SANTIAGO (Reuters) – Chile on Thursday faced questioning by a United Nations water rights professional who recommended the government could be putting financial development over human rights through questionable farming and energy jobs.
Leo Heller, the UN special rapporteur on human rights to drinking water and sanitation, stated he had actually asked the federal government to “clarify” its technique to the extensive growing of avocados in the main coastal area of Valparaiso, along with the Alto Maipo Hydroelectric Project which lies southeast of the capital, Santiago.
” The Chilean Federal government would not be satisfying its international human rights commitments if it prioritises economic advancement jobs over the human rights to water and health,” he said in a declaration.
” These 2 projects may put that supply at risk, which is especially stressing during the COVID-19 pandemic.”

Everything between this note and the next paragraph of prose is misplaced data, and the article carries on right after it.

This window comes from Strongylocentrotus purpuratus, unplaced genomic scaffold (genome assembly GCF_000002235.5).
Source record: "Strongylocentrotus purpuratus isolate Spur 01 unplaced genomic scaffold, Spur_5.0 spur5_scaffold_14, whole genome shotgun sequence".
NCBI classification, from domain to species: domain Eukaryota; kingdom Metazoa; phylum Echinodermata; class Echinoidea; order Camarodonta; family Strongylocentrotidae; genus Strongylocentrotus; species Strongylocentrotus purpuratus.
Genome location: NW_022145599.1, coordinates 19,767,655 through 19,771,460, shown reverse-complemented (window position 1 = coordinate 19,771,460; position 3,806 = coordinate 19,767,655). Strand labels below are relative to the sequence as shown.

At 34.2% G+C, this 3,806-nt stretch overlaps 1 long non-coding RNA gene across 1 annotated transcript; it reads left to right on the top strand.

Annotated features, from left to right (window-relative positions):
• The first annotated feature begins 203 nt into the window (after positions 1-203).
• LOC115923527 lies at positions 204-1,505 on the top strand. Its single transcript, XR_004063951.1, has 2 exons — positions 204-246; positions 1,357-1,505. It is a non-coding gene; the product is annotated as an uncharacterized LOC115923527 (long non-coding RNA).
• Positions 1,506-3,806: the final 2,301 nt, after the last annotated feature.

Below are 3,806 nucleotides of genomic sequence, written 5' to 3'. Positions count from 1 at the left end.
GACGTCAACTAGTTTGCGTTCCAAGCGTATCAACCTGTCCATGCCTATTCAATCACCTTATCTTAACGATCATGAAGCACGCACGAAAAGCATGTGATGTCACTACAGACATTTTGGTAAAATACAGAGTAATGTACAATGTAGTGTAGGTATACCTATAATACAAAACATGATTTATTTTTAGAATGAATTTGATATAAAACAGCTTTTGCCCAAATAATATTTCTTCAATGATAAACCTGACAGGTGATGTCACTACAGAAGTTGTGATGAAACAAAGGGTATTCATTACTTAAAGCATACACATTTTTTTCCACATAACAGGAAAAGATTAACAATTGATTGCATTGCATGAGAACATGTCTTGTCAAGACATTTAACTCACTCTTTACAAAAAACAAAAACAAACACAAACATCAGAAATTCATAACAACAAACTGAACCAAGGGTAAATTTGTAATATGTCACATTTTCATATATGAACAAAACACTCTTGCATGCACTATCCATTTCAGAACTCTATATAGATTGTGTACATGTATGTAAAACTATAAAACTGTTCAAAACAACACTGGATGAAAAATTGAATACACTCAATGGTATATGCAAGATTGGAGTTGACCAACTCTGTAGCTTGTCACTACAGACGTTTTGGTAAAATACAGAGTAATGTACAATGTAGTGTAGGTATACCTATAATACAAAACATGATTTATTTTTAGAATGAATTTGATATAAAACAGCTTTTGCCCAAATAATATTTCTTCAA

Chile has been in the grip of among the worst droughts in 60 years and in 2015 declared a water emergency situation in Petorca, the center of its world-leading avocado trade.
One avocado tree utilizes more water daily than the 50- litre daily quota reserve for each citizen, Heller stated, yet the government continues to give new water rights to agricultural business.
The existing quota for citizens did not represent the regular hand washing needed to eliminate coronavirus, he included.
The Alto Maipo Hydroelectric Job in the Andes mountains that tower above the nation’s capital produces electrical energy by diverting the three main tributaries of the Maipo River through some 67 km of tunnels.
Heller said the task might have a negative effect on the primary source of drinking water for Santiago locals, but likewise worsen the city’s contamination problem by damaging the Maipo River Basin “green corridor.”
Matias Asun, Greenpeace director in Chile, stated the “extreme declaration” was unmatched. “This should be responded to by the government,” he stated.
The Chilean government did not immediately react to a demand for remark.
Reporting by Aislinn Laing; modifying by Richard Pullin